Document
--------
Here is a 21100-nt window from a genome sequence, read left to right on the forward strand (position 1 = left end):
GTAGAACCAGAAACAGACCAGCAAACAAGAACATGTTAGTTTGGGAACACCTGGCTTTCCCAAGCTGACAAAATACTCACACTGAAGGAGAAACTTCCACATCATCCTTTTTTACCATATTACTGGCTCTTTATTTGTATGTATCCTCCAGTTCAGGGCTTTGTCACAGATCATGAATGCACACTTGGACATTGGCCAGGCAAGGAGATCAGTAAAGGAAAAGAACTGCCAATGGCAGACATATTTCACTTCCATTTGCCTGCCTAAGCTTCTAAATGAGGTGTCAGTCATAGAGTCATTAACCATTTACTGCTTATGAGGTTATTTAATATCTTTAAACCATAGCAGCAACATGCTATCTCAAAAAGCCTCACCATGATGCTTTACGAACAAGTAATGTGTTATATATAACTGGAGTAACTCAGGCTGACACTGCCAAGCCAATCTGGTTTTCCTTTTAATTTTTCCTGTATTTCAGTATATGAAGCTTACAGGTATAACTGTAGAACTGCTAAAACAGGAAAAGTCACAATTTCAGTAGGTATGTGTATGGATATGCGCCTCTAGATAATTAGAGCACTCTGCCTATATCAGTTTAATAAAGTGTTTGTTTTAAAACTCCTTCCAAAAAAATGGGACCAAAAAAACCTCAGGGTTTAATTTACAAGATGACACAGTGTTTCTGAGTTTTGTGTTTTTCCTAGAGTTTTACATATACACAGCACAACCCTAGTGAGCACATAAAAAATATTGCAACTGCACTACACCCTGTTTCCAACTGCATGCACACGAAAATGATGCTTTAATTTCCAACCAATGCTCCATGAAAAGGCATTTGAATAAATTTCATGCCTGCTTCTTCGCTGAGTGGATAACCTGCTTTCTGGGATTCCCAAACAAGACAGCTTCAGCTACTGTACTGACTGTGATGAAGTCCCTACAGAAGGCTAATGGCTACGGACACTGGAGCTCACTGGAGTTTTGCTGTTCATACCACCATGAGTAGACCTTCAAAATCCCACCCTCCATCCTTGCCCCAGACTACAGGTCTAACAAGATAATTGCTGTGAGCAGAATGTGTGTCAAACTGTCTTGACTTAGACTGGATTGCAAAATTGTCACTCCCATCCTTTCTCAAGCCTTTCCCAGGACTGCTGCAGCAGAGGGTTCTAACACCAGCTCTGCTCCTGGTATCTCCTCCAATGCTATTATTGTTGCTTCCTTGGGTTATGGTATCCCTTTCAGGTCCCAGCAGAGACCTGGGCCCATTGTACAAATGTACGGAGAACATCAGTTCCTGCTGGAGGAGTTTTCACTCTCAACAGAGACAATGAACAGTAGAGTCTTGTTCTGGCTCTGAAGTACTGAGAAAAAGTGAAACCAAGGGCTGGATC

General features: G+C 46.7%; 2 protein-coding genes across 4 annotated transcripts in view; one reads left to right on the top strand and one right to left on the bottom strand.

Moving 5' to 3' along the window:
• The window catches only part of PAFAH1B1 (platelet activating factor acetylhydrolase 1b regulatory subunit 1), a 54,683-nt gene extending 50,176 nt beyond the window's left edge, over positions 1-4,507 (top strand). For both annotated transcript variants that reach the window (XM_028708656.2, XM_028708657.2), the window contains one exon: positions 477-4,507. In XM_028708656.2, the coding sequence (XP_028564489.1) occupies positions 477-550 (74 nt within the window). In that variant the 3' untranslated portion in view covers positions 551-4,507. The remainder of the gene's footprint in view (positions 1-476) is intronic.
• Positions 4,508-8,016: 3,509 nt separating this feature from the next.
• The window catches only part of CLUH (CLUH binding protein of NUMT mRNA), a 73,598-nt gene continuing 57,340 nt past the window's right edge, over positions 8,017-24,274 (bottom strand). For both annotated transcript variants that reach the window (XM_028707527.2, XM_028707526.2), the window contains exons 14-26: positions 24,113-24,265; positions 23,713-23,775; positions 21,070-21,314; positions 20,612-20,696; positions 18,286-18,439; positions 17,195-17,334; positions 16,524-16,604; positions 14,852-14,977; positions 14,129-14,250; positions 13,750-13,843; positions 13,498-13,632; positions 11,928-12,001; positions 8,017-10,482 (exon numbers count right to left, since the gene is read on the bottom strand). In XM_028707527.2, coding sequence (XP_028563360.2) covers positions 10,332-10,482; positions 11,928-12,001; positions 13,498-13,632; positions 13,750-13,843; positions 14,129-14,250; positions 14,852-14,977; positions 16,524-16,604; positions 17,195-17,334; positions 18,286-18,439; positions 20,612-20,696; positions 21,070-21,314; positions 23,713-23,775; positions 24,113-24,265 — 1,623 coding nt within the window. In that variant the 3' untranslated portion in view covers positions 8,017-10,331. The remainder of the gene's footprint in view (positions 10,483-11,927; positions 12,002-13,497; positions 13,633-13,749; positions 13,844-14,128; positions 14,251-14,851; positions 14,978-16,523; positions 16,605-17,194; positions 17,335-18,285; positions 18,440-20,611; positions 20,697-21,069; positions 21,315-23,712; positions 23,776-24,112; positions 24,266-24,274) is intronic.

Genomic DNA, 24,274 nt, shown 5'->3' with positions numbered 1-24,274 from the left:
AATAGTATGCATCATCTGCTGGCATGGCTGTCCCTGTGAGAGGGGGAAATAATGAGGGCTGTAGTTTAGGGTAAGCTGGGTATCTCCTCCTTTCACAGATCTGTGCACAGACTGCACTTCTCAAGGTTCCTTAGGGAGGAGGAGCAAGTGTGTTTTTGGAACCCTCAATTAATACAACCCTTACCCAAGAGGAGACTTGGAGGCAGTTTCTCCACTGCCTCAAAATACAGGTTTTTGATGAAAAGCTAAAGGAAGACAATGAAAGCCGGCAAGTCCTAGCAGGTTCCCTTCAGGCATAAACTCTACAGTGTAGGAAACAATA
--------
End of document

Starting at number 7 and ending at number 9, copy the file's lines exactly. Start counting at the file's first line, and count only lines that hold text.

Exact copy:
• The window catches only part of CLUH (CLUH binding protein of NUMT mRNA), a 73,598-nt gene continuing 57,340 nt past the window's right edge, over positions 8,017-24,274 (bottom strand). For both annotated transcript variants that reach the window (XM_028707527.2, XM_028707526.2), the window contains exons 14-26: positions 24,113-24,265; positions 23,713-23,775; positions 21,070-21,314; positions 20,612-20,696; positions 18,286-18,439; positions 17,195-17,334; positions 16,524-16,604; positions 14,852-14,977; positions 14,129-14,250; positions 13,750-13,843; positions 13,498-13,632; positions 11,928-12,001; positions 8,017-10,482 (exon numbers count right to left, since the gene is read on the bottom strand). In XM_028707527.2, coding sequence (XP_028563360.2) covers positions 10,332-10,482; positions 11,928-12,001; positions 13,498-13,632; positions 13,750-13,843; positions 14,129-14,250; positions 14,852-14,977; positions 16,524-16,604; positions 17,195-17,334; positions 18,286-18,439; positions 20,612-20,696; positions 21,070-21,314; positions 23,713-23,775; positions 24,113-24,265 — 1,623 coding nt within the window. In that variant the 3' untranslated portion in view covers positions 8,017-10,331. The remainder of the gene's footprint in view (positions 10,483-11,927; positions 12,002-13,497; positions 13,633-13,749; positions 13,844-14,128; positions 14,251-14,851; positions 14,978-16,523; positions 16,605-17,194; positions 17,335-18,285; positions 18,440-20,611; positions 20,697-21,069; positions 21,315-23,712; positions 23,776-24,112; positions 24,266-24,274) is intronic.

Genomic DNA, 24,274 nt, shown 5'->3' with positions numbered 1-24,274 from the left:
AATAGTATGCATCATCTGCTGGCATGGCTGTCCCTGTGAGAGGGGGAAATAATGAGGGCTGTAGTTTAGGGTAAGCTGGGTATCTCCTCCTTTCACAGATCTGTGCACAGACTGCACTTCTCAAGGTTCCTTAGGGAGGAGGAGCAAGTGTGTTTTTGGAACCCTCAATTAATACAACCCTTACCCAAGAGGAGACTTGGAGGCAGTTTCTCCACTGCCTCAAAATACAGGTTTTTGATGAAAAGCTAAAGGAAGACAATGAAAGCCGGCAAGTCCTAGCAGGTTCCCTTCAGGCATAAACTCTACAGTGTAGGAAACAATA